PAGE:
Lacombe County has joined other central Alberta communities in urging the province to make manufacturers and importers pay for the disposal and recycling of the garbage they create.
Eight Canadian provinces have already adopted so-called extended producer responsibility policies, which shift the burden of dealing with garbage from taxpayers and municipalities to companies.
Under the system, manufacturers, producers and importers pay a premium to a third party — a government, non-profit organization or private business — to collect, sort and recycle products that have reached the end of their lifespan.
B.C. expects to save $115 million in waste collection and landfilling costs. Companies have responded to the extended producer responsibility initiatives by building into their prices the cost of disposing of or recycling their products.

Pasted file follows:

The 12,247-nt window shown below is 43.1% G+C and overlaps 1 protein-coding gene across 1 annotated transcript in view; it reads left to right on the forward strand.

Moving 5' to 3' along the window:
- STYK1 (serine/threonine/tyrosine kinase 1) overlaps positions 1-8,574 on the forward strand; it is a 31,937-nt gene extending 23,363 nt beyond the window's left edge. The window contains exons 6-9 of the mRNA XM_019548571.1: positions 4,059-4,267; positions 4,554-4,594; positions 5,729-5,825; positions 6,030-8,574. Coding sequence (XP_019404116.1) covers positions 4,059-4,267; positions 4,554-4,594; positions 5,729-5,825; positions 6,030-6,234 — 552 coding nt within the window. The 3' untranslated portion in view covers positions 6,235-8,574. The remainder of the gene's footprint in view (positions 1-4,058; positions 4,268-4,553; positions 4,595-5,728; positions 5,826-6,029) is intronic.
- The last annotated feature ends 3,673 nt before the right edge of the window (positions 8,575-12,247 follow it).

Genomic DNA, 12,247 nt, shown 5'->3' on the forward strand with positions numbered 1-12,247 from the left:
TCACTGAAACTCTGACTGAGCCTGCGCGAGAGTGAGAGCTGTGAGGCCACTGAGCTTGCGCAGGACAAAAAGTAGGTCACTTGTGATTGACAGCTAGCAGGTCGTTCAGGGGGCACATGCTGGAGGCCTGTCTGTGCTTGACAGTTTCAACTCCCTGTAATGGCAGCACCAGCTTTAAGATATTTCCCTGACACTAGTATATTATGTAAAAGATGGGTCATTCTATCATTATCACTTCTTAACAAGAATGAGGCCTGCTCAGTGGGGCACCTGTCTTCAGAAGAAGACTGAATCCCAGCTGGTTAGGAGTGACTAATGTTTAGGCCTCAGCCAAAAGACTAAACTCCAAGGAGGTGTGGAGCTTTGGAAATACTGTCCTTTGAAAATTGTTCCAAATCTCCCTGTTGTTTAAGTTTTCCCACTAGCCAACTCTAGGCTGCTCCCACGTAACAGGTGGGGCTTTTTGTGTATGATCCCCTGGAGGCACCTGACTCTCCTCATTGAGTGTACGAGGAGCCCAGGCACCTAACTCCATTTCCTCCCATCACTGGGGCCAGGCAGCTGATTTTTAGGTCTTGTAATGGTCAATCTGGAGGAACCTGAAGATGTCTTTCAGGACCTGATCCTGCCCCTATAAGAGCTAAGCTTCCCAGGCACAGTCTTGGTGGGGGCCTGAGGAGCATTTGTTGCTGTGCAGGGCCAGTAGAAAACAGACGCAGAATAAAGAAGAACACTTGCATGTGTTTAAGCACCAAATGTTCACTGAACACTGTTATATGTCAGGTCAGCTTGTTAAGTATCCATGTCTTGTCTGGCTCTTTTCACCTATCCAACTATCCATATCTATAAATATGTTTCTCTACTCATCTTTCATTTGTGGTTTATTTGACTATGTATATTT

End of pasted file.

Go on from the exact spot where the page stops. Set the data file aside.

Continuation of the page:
Lacombe County’s environmental co-ordinator says in a report to council that such initiatives have increased recycling rates and reduced the amount of garbage ending up in landfills.
The system also led to smaller amounts of hazardous chemicals used in products, such as vehicles, when the policy was introduced in Japan and Sweden, says Ian Vander Meulen.
County council voted to send a letter to Environment Minister Jason Nixon encouraging the province to adopt extended producer responsibility-based waste management
Lacombe-Ponoka MLA Ron Orr voiced his support for the system when he appeared before county council recently to discuss issues of local concern.
Orr noted that extended producer responsibility costs are already built into product prices, so Albertans are already paying.
Alberta Urban Municipalities Association, which represents the province’s urban communities, has also expressed support for the new waste management approach, along with the cities of Red Deer, Calgary, Edmonton, Lacombe and Grande Prairie.